30 October was the last day for registration of MP candidates. In total, the CEC has registered 6,627 citizens, and 819 citizens received a refusal. OPORA’s report contains information about reasons for refusals, and the analysis of campaign participants. As for the positive tendencies, the number of women candidates has increased in party lists (25.78%) and the number of young candidates has increased as well (32.17%). The largest number of MPs of the Verkhovna Rada of VII convocation are nominated by the Petro Poroshenko Block (42 candidates). 302 MPs of the Verkhovna Rada of VII convocation participate in these early elections.

In late September, the campaigning has intensified in all Ukrainian regions. Although observers started reporting incidents of bribery, which should be taken care of by law-enforcement bodies, the misuse of administrative resources is not widespread in comparison with 2012. We remind that according to OPORA’s rating, the misuse of powers by public officials was the most widespread violation during the last regular elections to the Parliament.[2]

In late September, some resonant incidents occurred, related to the use of force against candidates Viktor Pylypyshyn [3] and Nestor Shufrych. OPORA hopes that incidents of violence were an exception, and the election will be held legitimately and freely. (…)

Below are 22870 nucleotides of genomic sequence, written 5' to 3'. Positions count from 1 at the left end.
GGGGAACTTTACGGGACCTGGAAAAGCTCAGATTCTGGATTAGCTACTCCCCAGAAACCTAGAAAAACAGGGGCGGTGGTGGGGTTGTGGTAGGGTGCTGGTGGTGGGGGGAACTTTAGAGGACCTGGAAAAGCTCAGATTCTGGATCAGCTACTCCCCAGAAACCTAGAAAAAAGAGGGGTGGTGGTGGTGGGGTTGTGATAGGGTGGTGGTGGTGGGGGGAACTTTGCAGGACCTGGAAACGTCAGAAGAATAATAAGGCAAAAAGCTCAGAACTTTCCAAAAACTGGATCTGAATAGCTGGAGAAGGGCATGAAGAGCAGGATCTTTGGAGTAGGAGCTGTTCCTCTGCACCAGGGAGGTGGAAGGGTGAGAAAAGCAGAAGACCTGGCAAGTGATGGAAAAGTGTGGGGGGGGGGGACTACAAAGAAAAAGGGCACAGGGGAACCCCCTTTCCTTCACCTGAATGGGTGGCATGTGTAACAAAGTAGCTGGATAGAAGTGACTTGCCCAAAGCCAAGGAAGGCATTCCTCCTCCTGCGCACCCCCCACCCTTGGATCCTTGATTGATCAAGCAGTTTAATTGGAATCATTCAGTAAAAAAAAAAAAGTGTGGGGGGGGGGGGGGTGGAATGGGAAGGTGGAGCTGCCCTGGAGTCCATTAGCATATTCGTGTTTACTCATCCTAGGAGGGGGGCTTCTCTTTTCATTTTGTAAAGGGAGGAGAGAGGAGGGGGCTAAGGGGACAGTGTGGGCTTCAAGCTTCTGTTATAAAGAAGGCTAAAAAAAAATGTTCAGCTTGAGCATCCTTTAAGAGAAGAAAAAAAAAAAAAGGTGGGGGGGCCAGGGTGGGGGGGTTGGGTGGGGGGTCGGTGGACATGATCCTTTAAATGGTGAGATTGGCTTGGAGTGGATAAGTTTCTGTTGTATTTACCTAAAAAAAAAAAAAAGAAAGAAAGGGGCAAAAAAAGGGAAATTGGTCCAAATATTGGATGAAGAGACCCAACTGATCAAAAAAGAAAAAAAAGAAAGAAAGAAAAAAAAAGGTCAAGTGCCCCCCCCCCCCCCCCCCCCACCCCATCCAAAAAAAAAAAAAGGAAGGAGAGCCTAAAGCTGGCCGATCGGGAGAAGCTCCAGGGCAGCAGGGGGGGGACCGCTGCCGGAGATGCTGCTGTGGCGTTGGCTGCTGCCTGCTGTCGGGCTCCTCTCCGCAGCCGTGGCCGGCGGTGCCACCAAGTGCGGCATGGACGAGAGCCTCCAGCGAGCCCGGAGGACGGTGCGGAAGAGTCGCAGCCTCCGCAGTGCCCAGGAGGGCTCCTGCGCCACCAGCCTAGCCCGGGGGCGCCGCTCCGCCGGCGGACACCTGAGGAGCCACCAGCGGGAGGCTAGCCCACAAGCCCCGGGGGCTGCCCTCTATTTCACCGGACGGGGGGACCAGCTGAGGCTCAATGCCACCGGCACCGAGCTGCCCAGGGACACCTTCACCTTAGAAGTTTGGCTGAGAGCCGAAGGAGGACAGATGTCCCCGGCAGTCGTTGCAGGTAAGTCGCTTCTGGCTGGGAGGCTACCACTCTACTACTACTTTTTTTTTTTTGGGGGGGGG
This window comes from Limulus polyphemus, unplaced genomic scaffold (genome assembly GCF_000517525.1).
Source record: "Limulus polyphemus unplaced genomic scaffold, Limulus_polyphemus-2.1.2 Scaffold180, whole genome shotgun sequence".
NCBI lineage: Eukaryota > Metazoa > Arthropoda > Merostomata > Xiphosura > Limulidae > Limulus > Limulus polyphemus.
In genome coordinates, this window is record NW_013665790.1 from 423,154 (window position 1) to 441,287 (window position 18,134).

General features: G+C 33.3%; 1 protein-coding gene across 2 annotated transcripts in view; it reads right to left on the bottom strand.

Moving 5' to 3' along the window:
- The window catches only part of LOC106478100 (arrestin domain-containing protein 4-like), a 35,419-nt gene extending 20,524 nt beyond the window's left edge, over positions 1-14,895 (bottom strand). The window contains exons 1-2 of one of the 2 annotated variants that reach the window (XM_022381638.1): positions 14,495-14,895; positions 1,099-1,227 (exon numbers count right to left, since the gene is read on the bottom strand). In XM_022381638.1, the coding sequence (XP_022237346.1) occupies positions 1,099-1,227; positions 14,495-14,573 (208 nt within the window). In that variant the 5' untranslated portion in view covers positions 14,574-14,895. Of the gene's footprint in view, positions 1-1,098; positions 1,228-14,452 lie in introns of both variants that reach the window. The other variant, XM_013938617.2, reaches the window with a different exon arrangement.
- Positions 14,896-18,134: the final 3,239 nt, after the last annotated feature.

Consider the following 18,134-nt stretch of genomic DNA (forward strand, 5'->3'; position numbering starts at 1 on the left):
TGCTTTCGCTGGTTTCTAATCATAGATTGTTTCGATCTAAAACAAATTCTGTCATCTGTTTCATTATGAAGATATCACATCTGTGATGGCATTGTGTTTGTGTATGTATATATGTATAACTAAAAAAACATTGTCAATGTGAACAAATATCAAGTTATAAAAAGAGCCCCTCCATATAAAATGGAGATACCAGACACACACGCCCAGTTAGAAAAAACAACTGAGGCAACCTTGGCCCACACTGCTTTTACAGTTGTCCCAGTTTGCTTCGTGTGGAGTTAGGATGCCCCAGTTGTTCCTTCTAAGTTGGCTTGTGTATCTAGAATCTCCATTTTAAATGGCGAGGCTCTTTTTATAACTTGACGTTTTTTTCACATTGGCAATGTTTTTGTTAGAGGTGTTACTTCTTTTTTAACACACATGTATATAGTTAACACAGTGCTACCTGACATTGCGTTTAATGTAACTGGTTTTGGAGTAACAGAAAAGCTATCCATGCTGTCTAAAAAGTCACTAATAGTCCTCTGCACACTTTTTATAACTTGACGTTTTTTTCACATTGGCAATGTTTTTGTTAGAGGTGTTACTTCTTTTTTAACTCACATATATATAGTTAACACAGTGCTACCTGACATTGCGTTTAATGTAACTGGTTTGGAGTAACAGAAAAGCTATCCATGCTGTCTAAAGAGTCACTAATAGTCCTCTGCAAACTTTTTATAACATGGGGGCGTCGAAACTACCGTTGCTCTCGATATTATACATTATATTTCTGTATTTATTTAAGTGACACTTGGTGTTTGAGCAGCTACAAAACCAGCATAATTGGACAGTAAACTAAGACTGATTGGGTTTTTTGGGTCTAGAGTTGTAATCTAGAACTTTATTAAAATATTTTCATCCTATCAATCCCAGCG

Verlauf des Wahlkampfes

Course of the Election Campaign

Similarly to the last Presidential elections, candidates and parties were not very active in campaigning efforts during the first month of the election process. Electoral subjects were mainly focused on formation of party lists and agreements on candidates in single-member districts. The level of competition on this stage is lower than in previous parliamentary elections.

Less than 10 of 52 political parties registered in the CEC as electoral subjects conduct systematic nationwide campaigning activities. The AUU Batkivshchyna, the Civic Position, and the Petro Poroshenko Block conducted the most prominent campaigning in September. The People’s Front, the Radical Party, the AUU Svoboda, the Samopomich NGO and the Strong Ukraine were less active. Besides that, observers reported outdoor advertising of the All-Ukrainian Agrarian Union Zastup, the Internet Party of Ukraine, the Liberal Party, the Opposition Bloc, and the Party 5.10. The false start of the election campaigning was the major tendency in September. Parties and majoritarian candidates started massive dissemination of campaigning materials and conduction of public events yet before registration in the CEC. In particular, the following parties started campaigning too early: AUU Batkivshchyna, AUU Svoboda, Petro Poroshenko Block, Civic Position, Radical Party, Liberal Party of Ukraine, Internet Party of Ukraine, Strong Ukraine, and All-Ukrainian Agrarian Union Zastup. In September, observers of the Civil Network OPORA repeatedly reported the presence of outdoor political advertising without an imprint and materials with features of election campaigning in published in local media by the abovementioned political parties.